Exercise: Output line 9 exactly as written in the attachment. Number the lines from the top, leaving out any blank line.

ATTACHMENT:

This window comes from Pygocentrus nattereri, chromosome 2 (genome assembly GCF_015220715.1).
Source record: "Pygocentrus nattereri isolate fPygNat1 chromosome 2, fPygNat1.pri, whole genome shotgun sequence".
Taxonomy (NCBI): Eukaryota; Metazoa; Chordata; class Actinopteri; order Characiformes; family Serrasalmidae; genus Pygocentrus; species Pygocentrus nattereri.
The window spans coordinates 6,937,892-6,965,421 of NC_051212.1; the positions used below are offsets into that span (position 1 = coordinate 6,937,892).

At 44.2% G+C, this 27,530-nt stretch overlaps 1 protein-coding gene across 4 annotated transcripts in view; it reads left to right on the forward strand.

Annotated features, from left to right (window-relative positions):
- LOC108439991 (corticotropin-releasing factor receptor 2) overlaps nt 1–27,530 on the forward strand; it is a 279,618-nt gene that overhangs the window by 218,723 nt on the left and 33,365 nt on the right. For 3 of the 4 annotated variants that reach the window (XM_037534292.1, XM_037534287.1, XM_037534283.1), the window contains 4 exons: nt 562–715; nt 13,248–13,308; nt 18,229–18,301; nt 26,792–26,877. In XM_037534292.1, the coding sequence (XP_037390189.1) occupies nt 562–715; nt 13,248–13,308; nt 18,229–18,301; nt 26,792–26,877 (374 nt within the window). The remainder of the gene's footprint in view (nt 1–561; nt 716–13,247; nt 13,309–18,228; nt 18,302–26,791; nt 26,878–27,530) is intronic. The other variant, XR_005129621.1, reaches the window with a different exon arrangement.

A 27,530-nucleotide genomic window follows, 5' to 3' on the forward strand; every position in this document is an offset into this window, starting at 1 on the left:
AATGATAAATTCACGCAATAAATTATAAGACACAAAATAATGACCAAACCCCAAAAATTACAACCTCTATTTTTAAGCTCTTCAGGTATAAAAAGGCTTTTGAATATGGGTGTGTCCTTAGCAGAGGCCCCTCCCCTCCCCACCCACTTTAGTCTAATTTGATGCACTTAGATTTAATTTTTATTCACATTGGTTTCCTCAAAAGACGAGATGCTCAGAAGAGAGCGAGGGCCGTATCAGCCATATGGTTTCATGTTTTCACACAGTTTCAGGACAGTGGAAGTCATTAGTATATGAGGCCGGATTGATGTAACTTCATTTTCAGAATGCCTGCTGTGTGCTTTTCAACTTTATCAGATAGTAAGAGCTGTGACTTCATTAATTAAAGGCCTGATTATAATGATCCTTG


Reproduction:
AATGATAAATTCACGCAATAAATTATAAGACACAAAATAATGACCAAACCCCAAAAATTACAACCTCTATTTTTAAGCTCTTCAGGTATAAAAAGGCTTTTGAATATGGGTGTGTCCTTAGCAGAGGCCCCTCCCCTCCCCACCCACTTTAGTCTAATTTGATGCACTTAGATTTAATTTTTATTCACATTGGTTTCCTCAAAAGACGAGATGCTCAGAAGAGAGCGAGGGCCGTATCAGCCATATGGTTTCATGTTTTCACACAGTTTCAGGACAGTGGAAGTCATTAGTATATGAGGCCGGATTGATGTAACTTCATTTTCAGAATGCCTGCTGTGTGCTTTTCAACTTTATCAGATAGTAAGAGCTGTGACTTCATTAATTAAAGGCCTGATTATAATGATCCTTG